Paris fireworks display turns to horror when fireball explodes into the crowd leaving five people critically injured and dozens more hurt
At least 30 people have been injured, five critically after an explosion rocked a busy French carnival.
The incident happened when a ‘Bengal Fire’ display exploded into the crowd at the carnival near Paris today.
Screaming spectators were thrown to the ground as the blasts shook the ground at the popular event, about 11 miles from the centre, close to Charles De Gaulle airport.
The horrific accident in Villepinte, in the French capital’s northern suburbs, saw at least one child suffering horrific injuries when a wooden guy-style figure dubbed Mr Carnival went up in smoke.
The blasts sparked panic among the crowds as several people were harmed by flying debris.
Witnesses described scenes of horror and panicked crowds and reported seeing 'a man with a broken arm' and 'a child with blood on his face'.
Others talked of 'people running around to find their children' in the wake of the explosions.
Screaming spectators were thrown to the ground as the blasts shook the ground at the event
Footage of the aftermath of the blast showed children covered in debris from the explosion
The children injured ranged in age from two to 14, said Nathalie Crespin, spokeswoman for the Paris fire brigade.
‘Many are injured in the face, and all are in hospital in Villepinte,’ said Ms Crespin.
She said the total number of those badly hurt was now 18, with five ‘in a very bad way.’
A few hundred people, including local families, the mayor and other officials, had gathered for the annual carnival in Villepinte and were getting ready to watch its climactic event - the lighting of a traditional bonfire, Crispin said.
Footage from the Villepinte Carnival show flames and plumes of smoke stretching into the sky after the explosions happened at about 6pm
Witnesses reported hearing loud bangs as the fire took hold, just as the carnival parade began
Footage from the Villepinte Carnival show flames and plumes of smoke stretching into the sky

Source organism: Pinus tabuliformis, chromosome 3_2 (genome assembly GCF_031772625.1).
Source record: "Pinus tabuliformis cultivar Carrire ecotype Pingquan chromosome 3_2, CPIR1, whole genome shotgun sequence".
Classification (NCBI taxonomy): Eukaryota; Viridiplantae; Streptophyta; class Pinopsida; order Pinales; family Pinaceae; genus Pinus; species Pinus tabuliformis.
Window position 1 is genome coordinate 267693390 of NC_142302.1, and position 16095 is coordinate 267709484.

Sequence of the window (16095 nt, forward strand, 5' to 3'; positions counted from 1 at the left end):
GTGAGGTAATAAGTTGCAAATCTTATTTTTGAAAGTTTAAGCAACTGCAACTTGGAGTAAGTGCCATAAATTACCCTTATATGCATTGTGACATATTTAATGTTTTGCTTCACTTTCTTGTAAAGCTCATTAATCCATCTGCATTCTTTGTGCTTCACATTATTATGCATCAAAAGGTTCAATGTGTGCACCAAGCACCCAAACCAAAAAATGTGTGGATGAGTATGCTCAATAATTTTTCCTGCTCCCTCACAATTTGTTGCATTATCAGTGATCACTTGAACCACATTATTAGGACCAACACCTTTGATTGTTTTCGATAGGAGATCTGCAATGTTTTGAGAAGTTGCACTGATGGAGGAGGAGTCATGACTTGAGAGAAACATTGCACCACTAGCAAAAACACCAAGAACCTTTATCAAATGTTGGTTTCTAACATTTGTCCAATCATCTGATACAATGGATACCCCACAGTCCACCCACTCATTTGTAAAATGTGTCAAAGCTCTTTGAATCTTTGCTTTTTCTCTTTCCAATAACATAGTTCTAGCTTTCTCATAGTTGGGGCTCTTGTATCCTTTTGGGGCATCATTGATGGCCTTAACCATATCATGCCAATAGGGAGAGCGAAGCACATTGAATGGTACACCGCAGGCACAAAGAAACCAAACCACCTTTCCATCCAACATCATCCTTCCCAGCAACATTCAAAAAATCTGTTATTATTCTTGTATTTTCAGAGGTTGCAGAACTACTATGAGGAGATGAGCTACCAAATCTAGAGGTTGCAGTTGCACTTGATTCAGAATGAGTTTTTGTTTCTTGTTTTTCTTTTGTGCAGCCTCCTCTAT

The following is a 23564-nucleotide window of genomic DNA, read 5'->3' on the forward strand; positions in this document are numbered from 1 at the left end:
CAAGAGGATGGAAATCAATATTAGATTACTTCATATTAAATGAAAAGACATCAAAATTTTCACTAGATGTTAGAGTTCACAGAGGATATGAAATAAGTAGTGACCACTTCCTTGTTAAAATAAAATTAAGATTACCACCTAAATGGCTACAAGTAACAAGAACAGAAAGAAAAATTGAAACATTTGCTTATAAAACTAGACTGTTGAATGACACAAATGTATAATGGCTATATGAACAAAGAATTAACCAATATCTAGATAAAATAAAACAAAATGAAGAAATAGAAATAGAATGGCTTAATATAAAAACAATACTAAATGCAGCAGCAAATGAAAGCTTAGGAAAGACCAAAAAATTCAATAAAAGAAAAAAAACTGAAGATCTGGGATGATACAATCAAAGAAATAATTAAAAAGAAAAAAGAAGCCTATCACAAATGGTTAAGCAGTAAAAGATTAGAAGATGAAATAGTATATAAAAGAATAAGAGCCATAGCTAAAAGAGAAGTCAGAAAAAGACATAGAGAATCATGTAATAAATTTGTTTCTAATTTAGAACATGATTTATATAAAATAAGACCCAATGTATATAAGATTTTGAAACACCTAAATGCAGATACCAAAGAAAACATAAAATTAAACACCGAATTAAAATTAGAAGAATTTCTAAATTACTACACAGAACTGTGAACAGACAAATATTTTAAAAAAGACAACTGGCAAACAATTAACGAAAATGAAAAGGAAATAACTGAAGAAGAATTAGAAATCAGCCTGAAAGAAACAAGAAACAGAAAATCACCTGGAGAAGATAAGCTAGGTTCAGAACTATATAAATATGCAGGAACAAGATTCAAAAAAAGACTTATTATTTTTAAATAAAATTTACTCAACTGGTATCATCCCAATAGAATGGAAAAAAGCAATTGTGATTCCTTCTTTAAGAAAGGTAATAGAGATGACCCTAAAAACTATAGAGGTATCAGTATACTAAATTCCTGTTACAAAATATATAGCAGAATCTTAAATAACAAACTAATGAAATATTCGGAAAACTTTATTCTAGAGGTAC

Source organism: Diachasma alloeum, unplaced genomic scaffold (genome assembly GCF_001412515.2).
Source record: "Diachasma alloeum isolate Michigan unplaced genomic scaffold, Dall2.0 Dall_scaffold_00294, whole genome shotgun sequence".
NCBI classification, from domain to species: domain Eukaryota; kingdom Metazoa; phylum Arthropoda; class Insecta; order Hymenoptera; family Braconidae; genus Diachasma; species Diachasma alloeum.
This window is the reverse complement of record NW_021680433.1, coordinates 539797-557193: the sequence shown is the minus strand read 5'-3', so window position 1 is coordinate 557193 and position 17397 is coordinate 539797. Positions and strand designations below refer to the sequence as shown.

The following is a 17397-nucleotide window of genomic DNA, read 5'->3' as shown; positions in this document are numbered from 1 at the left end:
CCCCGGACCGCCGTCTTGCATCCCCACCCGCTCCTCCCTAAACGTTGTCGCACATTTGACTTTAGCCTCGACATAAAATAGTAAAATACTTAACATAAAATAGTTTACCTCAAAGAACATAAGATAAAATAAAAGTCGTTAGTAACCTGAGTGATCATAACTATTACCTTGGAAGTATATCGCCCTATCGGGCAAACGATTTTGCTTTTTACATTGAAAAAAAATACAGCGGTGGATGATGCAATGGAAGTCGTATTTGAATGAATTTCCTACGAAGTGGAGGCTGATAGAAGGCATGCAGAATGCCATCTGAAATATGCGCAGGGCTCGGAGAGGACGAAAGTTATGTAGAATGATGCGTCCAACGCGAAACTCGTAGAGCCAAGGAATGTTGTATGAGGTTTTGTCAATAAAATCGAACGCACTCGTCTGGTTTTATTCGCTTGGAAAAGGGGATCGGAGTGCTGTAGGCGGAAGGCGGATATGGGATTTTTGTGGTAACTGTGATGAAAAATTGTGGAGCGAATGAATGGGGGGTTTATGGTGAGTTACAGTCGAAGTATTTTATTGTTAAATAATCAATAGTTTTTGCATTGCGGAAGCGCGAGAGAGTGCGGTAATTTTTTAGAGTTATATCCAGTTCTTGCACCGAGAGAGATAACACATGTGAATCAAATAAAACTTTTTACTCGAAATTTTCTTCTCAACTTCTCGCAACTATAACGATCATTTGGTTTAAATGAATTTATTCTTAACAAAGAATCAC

The gasoline used to light the fire was apparently mishandled, prompting the explosion, she said.
Onlookers were hit by chunks of burning wood and suffered primarily from burns.
Crispin and officials from local police and the prosecutor's office of the Seine-Saint-Denis region said the explosion was found to be accidental.
France is in a state of emergency after Islamic extremist attacks in recent years but authorities said there were no signs of arson or terrorism in Saturday's explosion.
The Mr Carvival effigy was almost 20ft high, and had erupted in flames when the Bengal Fire was lit, she said.
‘The kid was screaming and covered in blood,’ said an eyewitness, who added: ‘To begin with, everyone thought the explosion was planned, then we realised something had gone terribly wrong.
Bits of the guy and other debris flew towards us in every direction, like spears. The bits of wood were burning hot.
‘People were shouting in panic, and the worst hit were lying on the floor. They had just lit the effigy, and the idea was that it would light up and burn surrounded by flares.’
There were hundreds of children inside the Guy Mousset Stadium, where the carnival was being held to celebrate the start of Spring.
The source said: ‘Many parents lost their children in the mass panic, and were running around trying to find them.’
People ran screaming from the blast as debris covered the watching crowds
The blasts sparked panic among the crowds as several people were harmed by flying debris
Among those hurt was Martine Valleton, the Mayor of Villepinte, who was hit in the right leg.
‘The accident was completely unpredictable,’ said a spokesman for Ms Valleton. ‘She is being treated along with the others injured.’
A ‘Bengal Fire” is meant to involve lots of well-controlled flares lighting up a building or – in this case – the guy.
They can last for up to five minutes, but are banned in many countries because of the dangers involved.
Witnesses described scenes of horror and panicked crowds running from the blast
Festival-goers were setting alight a giant 'Mr Carnival' effigy in the shape of a man, made from straw and sticks.
The so-called Yellow Carnival at Villepinte is used to creating one around an effigy made of wood and straw – both highly inflammable materials.
Despite warnings, hundreds of people including young families were watching as the explosion happened just before 6pm, soon after the carnival parade had started.
An orchestra was playing, and floats that had taken part in an earlier carnival procession were all nearby, prompting fears that the fire could spread.
A spokesman for the local emergency services said: ‘Around thirty vehicles including ambulances and fire engines are at the scene. The emergency is ongoing.’
The cause of the explosion is not yet clear, but it is believed carnival-goers were setting fire to an effigy
By 8.30pm, the area around the stadium had been sealed off by scores of police
By 8.30pm, the area around the stadium had been sealed off by scores of police, and an advanced medical post had been set up to deal with the wounded.
The carnival was evacuated by emergency services who raced to the scene following the dramatic blast.
Local authorities told French media that the blast was 'accidental', and was not terror related.
An aide to mayor Martine Valleton said the explosions were accidental.
'It's an unforeseeable and accidental incident,' the aide said.